Gatewood Galbraith

January 29, 2012 by staff 

Gatewood Galbraith, In his autobiography, The Last Free Man in America: Meets the Synthetic Subversion, Gatewood Galbraith described his efforts to get the letters of recommendation he needed to take the bar exam.

As a University of Kentucky law student Galbraith had already taken up the campaign to legalize marijuana that he carried on until his death early Wednesday at the age of 64. He struck out when he approached some prominent men for letters. They initially agreed to endorse the young law student but changed course as they considered the impact of associating with a pro-pot radical. So Mr. Galbraith turned to an electrician and two housekeepers who worked for the university. “We had spoken to each other almost every day over the last three years and I valued their friendship,” he wrote. Apparently the sentiment was returned. “You’re the nicest guy who ever came through here and I think you’d make a great lawyer,” he remembered one of them saying, and the other two agreed. Their letters were ready the next day.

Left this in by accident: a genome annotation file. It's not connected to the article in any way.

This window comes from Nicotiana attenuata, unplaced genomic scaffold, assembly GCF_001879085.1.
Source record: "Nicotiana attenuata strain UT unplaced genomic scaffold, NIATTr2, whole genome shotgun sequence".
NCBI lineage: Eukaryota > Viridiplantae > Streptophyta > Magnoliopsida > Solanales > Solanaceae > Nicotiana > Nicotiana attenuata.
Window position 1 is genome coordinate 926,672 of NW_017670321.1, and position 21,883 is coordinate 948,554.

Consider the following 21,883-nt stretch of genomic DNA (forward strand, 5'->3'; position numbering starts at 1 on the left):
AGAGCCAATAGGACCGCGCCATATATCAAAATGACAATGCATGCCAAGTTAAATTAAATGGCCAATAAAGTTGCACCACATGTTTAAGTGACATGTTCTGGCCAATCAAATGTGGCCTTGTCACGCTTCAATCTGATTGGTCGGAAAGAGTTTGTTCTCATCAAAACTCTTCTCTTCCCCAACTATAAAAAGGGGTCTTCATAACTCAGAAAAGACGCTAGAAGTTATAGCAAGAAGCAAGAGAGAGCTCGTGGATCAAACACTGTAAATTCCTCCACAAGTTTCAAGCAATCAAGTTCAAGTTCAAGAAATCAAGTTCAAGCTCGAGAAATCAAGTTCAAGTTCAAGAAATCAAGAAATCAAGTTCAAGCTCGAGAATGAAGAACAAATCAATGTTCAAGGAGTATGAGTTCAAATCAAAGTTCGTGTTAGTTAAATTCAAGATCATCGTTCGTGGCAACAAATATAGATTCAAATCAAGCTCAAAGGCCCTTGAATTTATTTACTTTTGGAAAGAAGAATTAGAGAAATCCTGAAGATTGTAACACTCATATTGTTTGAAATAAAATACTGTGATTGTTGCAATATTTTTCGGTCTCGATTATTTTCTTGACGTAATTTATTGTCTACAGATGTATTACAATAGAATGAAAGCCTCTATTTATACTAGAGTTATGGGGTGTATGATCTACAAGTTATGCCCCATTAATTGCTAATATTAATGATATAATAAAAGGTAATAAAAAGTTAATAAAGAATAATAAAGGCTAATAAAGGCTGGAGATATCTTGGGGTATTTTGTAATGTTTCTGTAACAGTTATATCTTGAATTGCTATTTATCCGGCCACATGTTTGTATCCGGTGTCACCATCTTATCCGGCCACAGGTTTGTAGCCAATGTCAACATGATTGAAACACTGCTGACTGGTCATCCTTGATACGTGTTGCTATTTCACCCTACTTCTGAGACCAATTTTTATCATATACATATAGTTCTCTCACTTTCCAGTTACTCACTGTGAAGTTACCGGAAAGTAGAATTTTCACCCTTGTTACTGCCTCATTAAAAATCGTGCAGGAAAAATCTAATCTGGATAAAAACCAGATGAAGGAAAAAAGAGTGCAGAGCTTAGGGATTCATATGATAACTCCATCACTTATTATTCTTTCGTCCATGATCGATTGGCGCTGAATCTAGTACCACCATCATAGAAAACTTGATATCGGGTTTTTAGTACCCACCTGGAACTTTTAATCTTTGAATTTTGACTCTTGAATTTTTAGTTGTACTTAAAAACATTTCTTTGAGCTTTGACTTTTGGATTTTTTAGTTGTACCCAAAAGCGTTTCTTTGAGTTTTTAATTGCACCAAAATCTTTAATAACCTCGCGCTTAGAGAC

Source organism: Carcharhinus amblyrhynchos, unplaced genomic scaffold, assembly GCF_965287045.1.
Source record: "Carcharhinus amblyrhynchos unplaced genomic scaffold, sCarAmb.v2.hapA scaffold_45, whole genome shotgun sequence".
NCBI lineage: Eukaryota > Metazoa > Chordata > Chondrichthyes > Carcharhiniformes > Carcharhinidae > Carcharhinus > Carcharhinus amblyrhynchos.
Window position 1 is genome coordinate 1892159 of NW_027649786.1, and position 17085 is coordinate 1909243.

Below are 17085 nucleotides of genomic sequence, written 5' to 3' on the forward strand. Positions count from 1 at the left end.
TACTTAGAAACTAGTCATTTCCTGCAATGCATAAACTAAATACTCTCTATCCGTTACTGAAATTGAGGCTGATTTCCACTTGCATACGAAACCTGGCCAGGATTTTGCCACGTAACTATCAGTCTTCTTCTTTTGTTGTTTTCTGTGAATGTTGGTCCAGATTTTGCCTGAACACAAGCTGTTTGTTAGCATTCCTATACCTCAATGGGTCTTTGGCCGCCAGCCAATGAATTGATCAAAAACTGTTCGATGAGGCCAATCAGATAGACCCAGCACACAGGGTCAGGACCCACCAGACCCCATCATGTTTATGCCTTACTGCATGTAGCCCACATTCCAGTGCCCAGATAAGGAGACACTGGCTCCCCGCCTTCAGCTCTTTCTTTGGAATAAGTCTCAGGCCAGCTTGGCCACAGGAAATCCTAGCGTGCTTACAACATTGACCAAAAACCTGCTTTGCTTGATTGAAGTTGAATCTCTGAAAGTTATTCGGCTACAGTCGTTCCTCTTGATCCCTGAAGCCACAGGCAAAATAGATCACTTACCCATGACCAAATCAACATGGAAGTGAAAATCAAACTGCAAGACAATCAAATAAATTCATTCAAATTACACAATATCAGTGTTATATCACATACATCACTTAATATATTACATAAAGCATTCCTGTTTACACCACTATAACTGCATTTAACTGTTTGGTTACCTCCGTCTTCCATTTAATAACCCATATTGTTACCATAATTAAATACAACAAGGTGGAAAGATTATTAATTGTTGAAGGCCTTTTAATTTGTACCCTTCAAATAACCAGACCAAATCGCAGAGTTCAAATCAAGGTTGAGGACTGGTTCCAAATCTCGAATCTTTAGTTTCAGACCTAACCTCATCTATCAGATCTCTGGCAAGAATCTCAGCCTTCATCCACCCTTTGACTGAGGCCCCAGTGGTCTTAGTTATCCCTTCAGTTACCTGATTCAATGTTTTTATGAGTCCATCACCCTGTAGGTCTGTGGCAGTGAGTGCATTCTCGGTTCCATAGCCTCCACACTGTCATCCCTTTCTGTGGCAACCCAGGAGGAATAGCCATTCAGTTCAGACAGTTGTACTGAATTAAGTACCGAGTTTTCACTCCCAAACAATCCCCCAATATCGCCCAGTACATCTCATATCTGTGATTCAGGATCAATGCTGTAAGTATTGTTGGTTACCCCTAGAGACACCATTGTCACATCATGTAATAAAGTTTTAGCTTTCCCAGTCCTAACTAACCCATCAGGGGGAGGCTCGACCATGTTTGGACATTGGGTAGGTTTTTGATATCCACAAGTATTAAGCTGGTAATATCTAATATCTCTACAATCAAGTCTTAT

The story rings true to anyone who ever saw Mr. Galbraith on the campaign trail during his many unsuccessful attempts at public office, including his fifth race for governor last year. He never walked away from his beliefs to curry favor with the powers-that-be, he was friendly to everyone, and he was often the nicest guy when the candidates gathered. He cared about Kentuckians, not as potential voters but as people.

Although known — and often dismissed — for his pro-marijuana stance, Mr. Galbraith was not a one-issue candidate. He advocated outlawing mountaintop removal mining, modernizing Kentucky’s antiquated tax system and giving high school graduates $5,000 for books, tuition and fees for college. He raised very little money and didn’t have public relations advisors, pollsters or party veterans to shape him into a more electable candidate. He was much too independent for that. But he elevated the debate when candidates met, insisting on talking about how to solve Kentucky’s myriad problems while his well-financed opponents slung rehearsed barbs and half-truths at each other.

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